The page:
The rules are simple to learn. In fact, out of the 500 page tome only 100 pages are devoted to the mechanics at all (including magic, skills, etc.) The rest of the book is devoted to Talislanta's richly detailed setting.
The setting is unlike your typical mytho-european/tolkienesque fantasy game. There are no elves, dwarves, orcs, or any other stereotypes to be found here. There are very few "good" races or "evil" races... just different social systems and different points of view. There are more than sixty races, most of which can be used as player characters. Each of these races is given a detailed cultural writeup, including their worldview, economy, religions, roleplaying notes, and more.
Some examples... Cymrilians: Green-skinned humans who are facinated with magic to such an extent that their entire culture is centered on the arcane. Jaka: Furry people who look something like a cross between human, black panther, and wolf. They are guardians of the northern forests, although often take up occupations such as bounty hunters. Phantasians: Heirs to a fading glory, they live in the floating city of Cabal Magicus and ride the skies in their dream-ships. Ahazu: Four-armed barbarians of the Dark Coast, they wage war with the Moorg-Wan "the Mud People" and live by a strange code of honor. Danuvians: The women are the warriors, the leaders, and the decision-makers. The men stay at home in harems and raise the children. Gryph: Men with eagle heads and wings, these predatory warriors patrol the vally of Tamaranth, keeping it safe. Kharakhan Giants: Massive, primitive people standing up to fifteen feet tall... their great tragedy is that they are dying out because they cannot feed their population.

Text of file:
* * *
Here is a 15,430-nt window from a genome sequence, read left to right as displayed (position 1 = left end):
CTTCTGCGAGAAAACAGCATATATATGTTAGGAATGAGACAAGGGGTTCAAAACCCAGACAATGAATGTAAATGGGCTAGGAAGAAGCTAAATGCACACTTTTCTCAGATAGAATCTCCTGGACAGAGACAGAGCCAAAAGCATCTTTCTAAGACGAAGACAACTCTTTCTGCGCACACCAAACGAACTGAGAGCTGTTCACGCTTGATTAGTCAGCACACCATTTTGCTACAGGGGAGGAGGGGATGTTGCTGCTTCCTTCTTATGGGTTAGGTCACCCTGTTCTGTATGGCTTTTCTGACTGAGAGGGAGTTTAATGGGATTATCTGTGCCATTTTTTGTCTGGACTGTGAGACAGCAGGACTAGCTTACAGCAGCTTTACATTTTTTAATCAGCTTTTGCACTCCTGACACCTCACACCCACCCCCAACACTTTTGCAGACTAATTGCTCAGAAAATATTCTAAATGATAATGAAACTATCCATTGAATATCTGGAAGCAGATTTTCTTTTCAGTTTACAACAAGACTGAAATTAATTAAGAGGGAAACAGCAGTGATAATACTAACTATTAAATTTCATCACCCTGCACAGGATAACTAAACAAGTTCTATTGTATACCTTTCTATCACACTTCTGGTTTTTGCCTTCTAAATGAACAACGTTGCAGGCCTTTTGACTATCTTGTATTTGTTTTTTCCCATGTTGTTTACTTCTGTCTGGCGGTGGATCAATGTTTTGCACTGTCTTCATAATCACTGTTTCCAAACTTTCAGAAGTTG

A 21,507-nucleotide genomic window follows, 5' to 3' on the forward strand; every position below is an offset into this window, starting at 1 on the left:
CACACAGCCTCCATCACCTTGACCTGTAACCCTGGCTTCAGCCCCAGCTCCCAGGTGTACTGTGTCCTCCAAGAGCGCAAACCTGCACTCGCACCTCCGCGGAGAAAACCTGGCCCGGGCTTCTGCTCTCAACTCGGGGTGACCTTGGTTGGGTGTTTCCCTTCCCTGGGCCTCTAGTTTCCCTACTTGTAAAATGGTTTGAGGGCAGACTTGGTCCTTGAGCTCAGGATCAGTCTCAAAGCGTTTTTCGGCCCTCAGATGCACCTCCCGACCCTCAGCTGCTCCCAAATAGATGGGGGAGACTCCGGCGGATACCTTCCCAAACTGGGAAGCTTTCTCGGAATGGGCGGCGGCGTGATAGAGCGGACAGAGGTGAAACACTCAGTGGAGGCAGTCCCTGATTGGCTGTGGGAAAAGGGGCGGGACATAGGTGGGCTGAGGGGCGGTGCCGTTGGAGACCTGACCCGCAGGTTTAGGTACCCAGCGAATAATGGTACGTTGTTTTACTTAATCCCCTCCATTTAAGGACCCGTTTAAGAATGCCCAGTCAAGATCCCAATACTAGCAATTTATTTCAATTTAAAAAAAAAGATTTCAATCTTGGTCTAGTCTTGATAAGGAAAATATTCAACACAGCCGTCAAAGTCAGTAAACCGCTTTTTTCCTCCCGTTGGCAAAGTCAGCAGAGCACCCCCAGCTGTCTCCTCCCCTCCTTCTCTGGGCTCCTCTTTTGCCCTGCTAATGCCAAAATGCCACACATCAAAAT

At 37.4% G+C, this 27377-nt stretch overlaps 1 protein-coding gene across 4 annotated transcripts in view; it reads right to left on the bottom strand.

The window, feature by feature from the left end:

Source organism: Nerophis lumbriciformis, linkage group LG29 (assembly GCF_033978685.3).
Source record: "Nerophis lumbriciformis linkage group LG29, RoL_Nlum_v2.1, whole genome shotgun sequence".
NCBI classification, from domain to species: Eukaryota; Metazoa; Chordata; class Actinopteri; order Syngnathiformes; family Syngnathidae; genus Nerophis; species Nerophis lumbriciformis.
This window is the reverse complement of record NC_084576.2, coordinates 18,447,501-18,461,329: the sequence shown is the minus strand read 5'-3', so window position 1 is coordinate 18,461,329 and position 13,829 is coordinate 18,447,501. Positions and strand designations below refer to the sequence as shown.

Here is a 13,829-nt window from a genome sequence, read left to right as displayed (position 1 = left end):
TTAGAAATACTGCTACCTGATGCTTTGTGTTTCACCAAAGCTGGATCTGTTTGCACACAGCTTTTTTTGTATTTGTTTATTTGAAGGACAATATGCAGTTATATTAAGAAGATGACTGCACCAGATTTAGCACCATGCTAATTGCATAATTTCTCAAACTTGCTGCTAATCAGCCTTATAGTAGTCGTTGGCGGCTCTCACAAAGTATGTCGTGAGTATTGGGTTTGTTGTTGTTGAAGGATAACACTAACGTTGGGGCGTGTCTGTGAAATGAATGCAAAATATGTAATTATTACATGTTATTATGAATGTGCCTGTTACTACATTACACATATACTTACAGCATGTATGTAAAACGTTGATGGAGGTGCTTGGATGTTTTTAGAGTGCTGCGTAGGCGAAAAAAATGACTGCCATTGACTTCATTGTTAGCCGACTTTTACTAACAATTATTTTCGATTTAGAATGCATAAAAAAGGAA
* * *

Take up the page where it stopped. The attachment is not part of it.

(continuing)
That's just a few scattered examples... the game is filled with such a variety of interesting races, each one fully detailed, that you could play for many years and still have new options available.
Every game has them. For one, I don't care for how the monsters are organized. Rather than put all the creatures in one part of the book for easy location, they are scattered in each section that details that part of the world. It can be annoying to be looking for a Necrophage, but be unable to remember under which region they're listed.
There is no sample adventure. It was cut from the final print due to space restrictions, which is understandable. (It's huge already.) I've heard that they're going to be offering the planned sample adventure on the official website, but that doesn't help you when you buy the book and gather your friends together for the first time.
The magic system, though very cool, takes away from some of the essential aspects of earlier editions of Talislanta... namely the hunt for new spells. One of the tried-and-true adventuring goals for many campaigns was digging through ruins and ancient tombs in search of lost arcane lore. There are work-arounds for this, but it still irks me a bit.
Well, that's about it. All in all I'm very pleased with this new incarnation of one of my all-time favorite games, and I await new supplements eagerly.